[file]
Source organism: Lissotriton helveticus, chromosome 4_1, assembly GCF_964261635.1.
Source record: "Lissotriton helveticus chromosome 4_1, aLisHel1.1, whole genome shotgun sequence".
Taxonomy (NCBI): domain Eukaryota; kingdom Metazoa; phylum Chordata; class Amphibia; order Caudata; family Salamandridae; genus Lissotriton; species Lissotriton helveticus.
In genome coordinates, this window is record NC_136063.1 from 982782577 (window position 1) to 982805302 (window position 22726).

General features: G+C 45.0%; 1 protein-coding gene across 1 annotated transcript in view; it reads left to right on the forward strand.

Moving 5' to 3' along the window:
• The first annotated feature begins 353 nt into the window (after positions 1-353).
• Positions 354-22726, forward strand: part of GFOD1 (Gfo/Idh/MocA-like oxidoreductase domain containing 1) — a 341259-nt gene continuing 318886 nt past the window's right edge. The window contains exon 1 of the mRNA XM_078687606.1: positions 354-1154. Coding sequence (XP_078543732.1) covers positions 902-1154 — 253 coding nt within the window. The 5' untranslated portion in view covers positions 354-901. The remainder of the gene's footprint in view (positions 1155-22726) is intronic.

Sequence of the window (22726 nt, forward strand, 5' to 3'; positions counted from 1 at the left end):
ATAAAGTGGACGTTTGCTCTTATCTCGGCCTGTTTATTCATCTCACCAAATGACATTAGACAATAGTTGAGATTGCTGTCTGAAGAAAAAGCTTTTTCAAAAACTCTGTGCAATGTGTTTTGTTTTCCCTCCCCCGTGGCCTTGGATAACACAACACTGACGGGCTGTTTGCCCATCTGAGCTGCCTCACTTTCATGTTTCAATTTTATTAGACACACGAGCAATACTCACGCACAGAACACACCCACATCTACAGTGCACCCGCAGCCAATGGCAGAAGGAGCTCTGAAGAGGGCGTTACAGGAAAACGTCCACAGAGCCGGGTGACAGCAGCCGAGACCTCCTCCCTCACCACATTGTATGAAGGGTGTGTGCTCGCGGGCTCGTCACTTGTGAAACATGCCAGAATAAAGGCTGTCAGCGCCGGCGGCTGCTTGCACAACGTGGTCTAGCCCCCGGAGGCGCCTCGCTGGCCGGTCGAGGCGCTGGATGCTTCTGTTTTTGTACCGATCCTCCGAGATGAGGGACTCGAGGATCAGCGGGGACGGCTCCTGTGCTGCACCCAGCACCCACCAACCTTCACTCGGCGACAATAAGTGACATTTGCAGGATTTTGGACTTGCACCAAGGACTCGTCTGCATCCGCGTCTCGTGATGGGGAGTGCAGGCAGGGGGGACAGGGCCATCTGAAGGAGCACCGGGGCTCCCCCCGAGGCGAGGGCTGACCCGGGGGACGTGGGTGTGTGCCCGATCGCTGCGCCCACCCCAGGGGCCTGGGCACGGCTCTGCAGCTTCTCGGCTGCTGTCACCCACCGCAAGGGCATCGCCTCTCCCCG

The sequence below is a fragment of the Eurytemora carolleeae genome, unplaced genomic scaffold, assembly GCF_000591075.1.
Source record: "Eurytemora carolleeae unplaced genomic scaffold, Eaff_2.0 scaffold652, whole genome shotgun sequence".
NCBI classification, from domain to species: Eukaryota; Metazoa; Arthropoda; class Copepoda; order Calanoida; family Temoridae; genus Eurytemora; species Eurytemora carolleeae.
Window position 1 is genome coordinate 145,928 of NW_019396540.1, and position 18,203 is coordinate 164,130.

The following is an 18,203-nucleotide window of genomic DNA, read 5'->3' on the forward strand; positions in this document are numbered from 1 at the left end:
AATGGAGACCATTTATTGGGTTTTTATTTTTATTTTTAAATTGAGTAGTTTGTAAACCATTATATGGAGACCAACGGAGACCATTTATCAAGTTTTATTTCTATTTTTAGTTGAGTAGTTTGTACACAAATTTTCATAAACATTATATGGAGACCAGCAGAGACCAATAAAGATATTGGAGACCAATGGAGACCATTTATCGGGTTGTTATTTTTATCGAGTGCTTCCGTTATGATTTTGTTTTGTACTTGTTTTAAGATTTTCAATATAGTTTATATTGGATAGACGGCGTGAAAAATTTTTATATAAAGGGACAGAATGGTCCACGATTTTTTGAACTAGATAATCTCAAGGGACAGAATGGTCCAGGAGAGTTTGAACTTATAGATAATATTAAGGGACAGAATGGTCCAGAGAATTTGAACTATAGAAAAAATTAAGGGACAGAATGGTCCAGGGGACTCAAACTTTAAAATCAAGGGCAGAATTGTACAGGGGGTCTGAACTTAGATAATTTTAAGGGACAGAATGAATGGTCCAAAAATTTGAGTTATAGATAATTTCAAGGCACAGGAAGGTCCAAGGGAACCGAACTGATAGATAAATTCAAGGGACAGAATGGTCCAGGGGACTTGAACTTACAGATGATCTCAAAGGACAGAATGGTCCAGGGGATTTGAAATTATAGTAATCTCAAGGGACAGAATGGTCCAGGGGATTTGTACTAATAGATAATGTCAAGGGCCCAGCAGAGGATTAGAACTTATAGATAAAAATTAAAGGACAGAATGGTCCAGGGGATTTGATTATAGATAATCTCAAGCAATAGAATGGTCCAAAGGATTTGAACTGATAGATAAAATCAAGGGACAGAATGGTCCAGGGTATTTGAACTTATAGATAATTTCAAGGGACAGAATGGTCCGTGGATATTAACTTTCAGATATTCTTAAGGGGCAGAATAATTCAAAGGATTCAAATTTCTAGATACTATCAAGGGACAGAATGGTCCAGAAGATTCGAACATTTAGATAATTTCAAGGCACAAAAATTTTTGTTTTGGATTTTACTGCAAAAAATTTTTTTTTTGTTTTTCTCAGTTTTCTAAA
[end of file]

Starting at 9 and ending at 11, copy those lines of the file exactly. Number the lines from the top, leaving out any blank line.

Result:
Sequence of the window (22726 nt, forward strand, 5' to 3'; positions counted from 1 at the left end):
ATAAAGTGGACGTTTGCTCTTATCTCGGCCTGTTTATTCATCTCACCAAATGACATTAGACAATAGTTGAGATTGCTGTCTGAAGAAAAAGCTTTTTCAAAAACTCTGTGCAATGTGTTTTGTTTTCCCTCCCCCGTGGCCTTGGATAACACAACACTGACGGGCTGTTTGCCCATCTGAGCTGCCTCACTTTCATGTTTCAATTTTATTAGACACACGAGCAATACTCACGCACAGAACACACCCACATCTACAGTGCACCCGCAGCCAATGGCAGAAGGAGCTCTGAAGAGGGCGTTACAGGAAAACGTCCACAGAGCCGGGTGACAGCAGCCGAGACCTCCTCCCTCACCACATTGTATGAAGGGTGTGTGCTCGCGGGCTCGTCACTTGTGAAACATGCCAGAATAAAGGCTGTCAGCGCCGGCGGCTGCTTGCACAACGTGGTCTAGCCCCCGGAGGCGCCTCGCTGGCCGGTCGAGGCGCTGGATGCTTCTGTTTTTGTACCGATCCTCCGAGATGAGGGACTCGAGGATCAGCGGGGACGGCTCCTGTGCTGCACCCAGCACCCACCAACCTTCACTCGGCGACAATAAGTGACATTTGCAGGATTTTGGACTTGCACCAAGGACTCGTCTGCATCCGCGTCTCGTGATGGGGAGTGCAGGCAGGGGGGACAGGGCCATCTGAAGGAGCACCGGGGCTCCCCCCGAGGCGAGGGCTGACCCGGGGGACGTGGGTGTGTGCCCGATCGCTGCGCCCACCCCAGGGGCCTGGGCACGGCTCTGCAGCTTCTCGGCTGCTGTCACCCACCGCAAGGGCATCGCCTCTCCCCG

The sequence below is a fragment of the Eurytemora carolleeae genome, unplaced genomic scaffold, assembly GCF_000591075.1.